Magic 2013 Design Review – White and the Big Picture
You open your eyes, still reeling from the familiar gut-wrenching feeling that accompanies traversing the Blind Eternities. As you do, you find yourself relieved: You’re finally home.
All around you, see relics of your many travels: baubles, trinkets, and pets. But all of this redecoration has done little to change the plane’s essential nature; it feels just as it did the first time you arrived. You move around, looking for familiar faces to greet, but as they continue to elude you, it dawns on you that it’s been a long time since you’ve paid a visit. Time flies when you’re traipsing across the multiverse. Not that it really matters. You know the ropes; this plane is your playground and your haven. Here, you’re invincible.
With that thought, you leap from a nearby cliff, close your eyes, and will yourself into Flight . . . or at least you try to. Nothing much happens. You panic. Last time you were here, you definitely used that spell. Why isn’t it working?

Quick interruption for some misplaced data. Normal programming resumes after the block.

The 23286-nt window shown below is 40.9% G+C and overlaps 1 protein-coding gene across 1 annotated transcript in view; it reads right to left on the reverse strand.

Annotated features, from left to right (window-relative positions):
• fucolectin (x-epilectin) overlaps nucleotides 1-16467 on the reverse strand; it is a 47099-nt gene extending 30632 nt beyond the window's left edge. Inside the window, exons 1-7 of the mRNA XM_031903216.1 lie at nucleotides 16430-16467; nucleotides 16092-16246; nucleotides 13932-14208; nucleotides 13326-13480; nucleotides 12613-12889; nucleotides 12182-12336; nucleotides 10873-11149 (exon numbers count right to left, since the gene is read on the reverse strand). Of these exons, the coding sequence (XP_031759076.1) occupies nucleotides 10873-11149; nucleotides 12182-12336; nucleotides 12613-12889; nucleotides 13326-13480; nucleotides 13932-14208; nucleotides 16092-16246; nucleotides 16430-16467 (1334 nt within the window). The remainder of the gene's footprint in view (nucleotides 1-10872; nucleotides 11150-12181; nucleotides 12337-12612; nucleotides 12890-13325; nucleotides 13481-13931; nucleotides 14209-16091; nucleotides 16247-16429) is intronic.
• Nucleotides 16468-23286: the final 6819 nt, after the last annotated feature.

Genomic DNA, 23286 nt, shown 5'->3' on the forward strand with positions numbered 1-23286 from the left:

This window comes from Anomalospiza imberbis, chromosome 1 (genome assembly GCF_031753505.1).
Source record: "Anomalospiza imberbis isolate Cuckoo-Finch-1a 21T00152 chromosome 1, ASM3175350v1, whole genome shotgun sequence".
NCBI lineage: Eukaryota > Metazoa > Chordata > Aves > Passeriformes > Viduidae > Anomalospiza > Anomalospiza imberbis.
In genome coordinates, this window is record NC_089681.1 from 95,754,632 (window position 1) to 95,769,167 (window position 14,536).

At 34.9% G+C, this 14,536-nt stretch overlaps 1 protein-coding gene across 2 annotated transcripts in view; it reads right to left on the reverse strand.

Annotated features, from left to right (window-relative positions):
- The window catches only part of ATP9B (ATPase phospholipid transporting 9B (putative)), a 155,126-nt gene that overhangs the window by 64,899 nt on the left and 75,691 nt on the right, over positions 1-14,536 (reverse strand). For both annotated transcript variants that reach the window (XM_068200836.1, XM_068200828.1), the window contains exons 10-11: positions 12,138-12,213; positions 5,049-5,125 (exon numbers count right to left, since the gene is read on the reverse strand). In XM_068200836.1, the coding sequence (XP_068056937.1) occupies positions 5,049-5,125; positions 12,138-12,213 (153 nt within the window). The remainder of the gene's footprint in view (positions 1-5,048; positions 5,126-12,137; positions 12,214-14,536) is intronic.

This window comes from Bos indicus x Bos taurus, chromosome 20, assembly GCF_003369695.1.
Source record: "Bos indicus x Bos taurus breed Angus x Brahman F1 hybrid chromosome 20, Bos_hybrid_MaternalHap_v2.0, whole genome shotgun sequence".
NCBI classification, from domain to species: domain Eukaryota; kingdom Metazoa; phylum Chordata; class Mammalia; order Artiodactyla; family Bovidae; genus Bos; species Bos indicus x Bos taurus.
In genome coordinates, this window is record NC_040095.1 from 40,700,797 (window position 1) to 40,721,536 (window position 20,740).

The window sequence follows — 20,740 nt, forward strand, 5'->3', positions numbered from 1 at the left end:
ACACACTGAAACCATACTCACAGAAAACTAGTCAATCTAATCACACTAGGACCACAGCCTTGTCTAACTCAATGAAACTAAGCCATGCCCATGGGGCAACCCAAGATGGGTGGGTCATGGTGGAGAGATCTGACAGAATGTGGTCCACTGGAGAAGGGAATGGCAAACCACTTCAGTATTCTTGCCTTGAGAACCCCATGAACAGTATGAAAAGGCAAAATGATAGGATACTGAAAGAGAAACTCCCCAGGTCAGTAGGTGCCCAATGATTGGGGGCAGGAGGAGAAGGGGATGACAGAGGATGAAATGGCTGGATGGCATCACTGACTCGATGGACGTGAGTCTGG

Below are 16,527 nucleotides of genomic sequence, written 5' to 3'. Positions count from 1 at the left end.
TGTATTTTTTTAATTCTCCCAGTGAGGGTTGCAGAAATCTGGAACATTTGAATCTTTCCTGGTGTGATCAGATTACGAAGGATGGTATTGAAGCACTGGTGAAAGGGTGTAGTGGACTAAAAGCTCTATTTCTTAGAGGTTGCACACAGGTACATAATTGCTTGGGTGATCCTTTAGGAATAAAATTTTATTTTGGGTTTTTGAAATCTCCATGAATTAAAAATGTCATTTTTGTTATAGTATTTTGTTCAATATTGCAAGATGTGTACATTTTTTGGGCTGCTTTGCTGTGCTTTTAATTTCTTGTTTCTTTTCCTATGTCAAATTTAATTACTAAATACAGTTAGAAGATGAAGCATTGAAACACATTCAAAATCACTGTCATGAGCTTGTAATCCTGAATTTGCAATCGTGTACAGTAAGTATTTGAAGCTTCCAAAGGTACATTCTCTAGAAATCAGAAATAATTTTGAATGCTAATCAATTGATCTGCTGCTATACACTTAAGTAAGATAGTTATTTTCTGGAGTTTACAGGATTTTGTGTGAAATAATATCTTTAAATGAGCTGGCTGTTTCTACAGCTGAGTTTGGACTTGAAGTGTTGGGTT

Well, no time to dwell on that now; you are falling after all. You will the Islands’ energy into more and more exotic forms, begging for salvation, but at last, you exhaust your repertoire without success. What a silly way to die, you think as you gaze at the rapidly approaching Plains below.
You don’t recognize the grain, perhaps a new strain cultivated by the local farmers. It sways strangely in the apparent breeze, almost as though it were being pushed from below. If you had better vision, perhaps you’d be able to discern rodents among the stalks, nudging them this way and that. A keen eye, focused on one thing out of place. You extend your mind to the plain below you, and you feel a sudden jolt as you’re lofted bodily skyward.
You look up.